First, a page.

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National Watermelon Day

National Watermelon Day         

          What better way to celebrate summer than with watermelon?  Which is probably one of the reasons, August 3 is designated as National Watermelon Day.

          Watermelon is thought to have originated in southern Africa, where it is found growing wild.  Watermelon in its native form is far more than the sweet variety we are familiar with. Watermelon can be sweet, bland or even bitter. It reaches maximum genetic diversity there, with sweet, bland and bitter forms.

          Evidence of its cultivation in the Nile Valley was found from the second millennium BC. Watermelon seeds were found at in the tomb of Egyptian Pharaoh Tutankhamen.

          By the 10th century, watermelons were being cultivated in China, which is today the world's single largest watermelon producer. By the 13th century, Moorish invaders had introduced the fruit to Europe; according to John Mariani's Dictionary of American Food and Drink, "watermelon" made its first appearance in an English dictionary in 1615.

          Watermelons were grown by Native Americans in the 16th century. Early French explorers found the fruit being cultivated in the Mississippi Valley. Many sources list the watermelon as being introduced in Massachusetts as early as 1629.        

          Today, farmers in approximately 44 states in the US grow watermelon commercially. Georgia, Florida, Texas, California and Arizona are the US's largest watermelon producers.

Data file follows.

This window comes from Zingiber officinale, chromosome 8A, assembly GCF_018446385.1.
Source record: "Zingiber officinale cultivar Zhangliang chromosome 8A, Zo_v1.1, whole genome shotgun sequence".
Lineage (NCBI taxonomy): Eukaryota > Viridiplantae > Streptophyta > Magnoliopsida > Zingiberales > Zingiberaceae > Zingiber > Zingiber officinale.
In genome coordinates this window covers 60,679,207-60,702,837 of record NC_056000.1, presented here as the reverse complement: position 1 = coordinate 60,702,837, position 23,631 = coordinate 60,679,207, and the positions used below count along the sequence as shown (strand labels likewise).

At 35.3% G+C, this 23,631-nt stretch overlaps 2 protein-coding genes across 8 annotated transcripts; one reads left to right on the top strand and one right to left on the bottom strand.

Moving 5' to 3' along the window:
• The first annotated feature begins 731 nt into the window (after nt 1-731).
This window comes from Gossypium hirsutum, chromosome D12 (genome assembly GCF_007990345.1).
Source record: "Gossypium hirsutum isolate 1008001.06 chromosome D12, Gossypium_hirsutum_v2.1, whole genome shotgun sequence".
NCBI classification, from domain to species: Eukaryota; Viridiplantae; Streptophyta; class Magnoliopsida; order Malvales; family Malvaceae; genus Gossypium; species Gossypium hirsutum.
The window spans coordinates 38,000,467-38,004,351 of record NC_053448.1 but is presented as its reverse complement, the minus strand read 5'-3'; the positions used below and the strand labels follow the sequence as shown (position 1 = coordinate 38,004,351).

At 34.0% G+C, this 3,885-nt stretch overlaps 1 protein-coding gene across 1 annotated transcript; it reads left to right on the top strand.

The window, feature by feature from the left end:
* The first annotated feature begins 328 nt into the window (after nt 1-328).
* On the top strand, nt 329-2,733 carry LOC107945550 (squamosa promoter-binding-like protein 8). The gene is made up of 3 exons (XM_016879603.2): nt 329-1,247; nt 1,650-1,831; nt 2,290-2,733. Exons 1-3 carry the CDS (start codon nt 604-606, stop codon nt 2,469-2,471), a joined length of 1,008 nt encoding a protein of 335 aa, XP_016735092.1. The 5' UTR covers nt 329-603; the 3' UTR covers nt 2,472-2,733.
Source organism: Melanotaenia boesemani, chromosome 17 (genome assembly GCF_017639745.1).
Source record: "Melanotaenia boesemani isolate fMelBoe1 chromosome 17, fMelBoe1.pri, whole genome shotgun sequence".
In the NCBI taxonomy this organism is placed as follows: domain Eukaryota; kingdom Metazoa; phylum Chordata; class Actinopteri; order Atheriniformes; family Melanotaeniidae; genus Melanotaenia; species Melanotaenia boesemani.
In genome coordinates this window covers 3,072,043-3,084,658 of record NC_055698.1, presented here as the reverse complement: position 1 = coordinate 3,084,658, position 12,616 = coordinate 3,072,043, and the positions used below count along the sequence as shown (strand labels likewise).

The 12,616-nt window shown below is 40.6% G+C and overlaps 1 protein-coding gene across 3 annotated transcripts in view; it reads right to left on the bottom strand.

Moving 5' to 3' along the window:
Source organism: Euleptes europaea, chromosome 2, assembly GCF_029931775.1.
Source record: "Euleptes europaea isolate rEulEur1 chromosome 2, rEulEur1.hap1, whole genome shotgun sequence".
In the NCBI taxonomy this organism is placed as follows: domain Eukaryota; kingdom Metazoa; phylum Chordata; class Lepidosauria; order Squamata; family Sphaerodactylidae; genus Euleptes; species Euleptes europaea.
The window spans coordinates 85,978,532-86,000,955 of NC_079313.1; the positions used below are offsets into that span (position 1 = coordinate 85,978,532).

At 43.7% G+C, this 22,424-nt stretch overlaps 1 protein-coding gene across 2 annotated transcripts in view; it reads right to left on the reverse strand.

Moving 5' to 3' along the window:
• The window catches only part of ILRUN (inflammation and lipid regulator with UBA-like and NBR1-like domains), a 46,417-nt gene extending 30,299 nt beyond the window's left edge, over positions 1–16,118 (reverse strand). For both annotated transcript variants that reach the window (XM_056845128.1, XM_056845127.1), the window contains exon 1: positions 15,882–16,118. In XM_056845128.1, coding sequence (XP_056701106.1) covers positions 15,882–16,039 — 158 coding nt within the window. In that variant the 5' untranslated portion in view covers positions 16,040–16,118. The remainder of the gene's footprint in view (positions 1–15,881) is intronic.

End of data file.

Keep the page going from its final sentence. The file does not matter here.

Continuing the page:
Watermelon isn't just a summertime picnic snack.  Its delicious taste includes a powerhouse of vitamins. 

          Lycopene - Lycopene is what gives watermelon its beautiful pinkish red flesh color, and according to the United States Department of Agriculture, it has been found by researchers to reduce the risk of heart attacks and cancer. High concentrations of lycopene are within the juice, so when you're done with your bowl of watermelon, be sure to drink it.

          Vitamins A and C. – Watermelon is an excellent source of Vitamin C, which a major antioxidant. It has a high beta carotene concentration, thus offering a fair amount of vitamin A as well. High intakes of combined beta-carotene and vitamin C have demonstrated, through clinical and scientific studies, the ability to ward off various cancers and heart disease, reducing arthritis symptoms, and minimize asthmatic breathing problems.

          Vitamin B - A surprise nutrient in watermelon is vitamin B, especially B1 (thiamine) and B6 (pyridoxine). Thiamine is important for maintaining electrolytes and nervous system signal transmissions throughout the body. Pyridoxine is essential for enzymatic functions that convert food into cellular energy.

          Potassium and Magnesium - Then there are the minerals of potassium and magnesium, which watermelons also offer abundantly. Potassium is important for cardiovascular health and brain health and helps the kidneys eliminate kidney stone forming calcium as well as assists with the body's fluid retention. Magnesium is involved with over 300 cellular metabolic functions.

          Calories – There are just 46 calories in a 1 cup serving of watermelon balls. A watermelon contains about 6% sugar and 91% water by weight.

          A frequent question with watermelons is how to tell when it is ripe. Begin by checking the underside of the watermelon. Once fully ripe, the part of the watermelon that touches the ground will become flattened and yellow. If the spot is too white or pale, the melon is not ready for harvest.

          Next, tap the watermelon, whether on the vine or at the store. The watermelon will sound dull and hollow -- similar to a thud -- at its ripest. The more dull and hollow the sound, the more ripened the watermelon.

          So allow yourself to indulge in a great tasting, refreshing, and healthy treat with watermelon whenever you desire.


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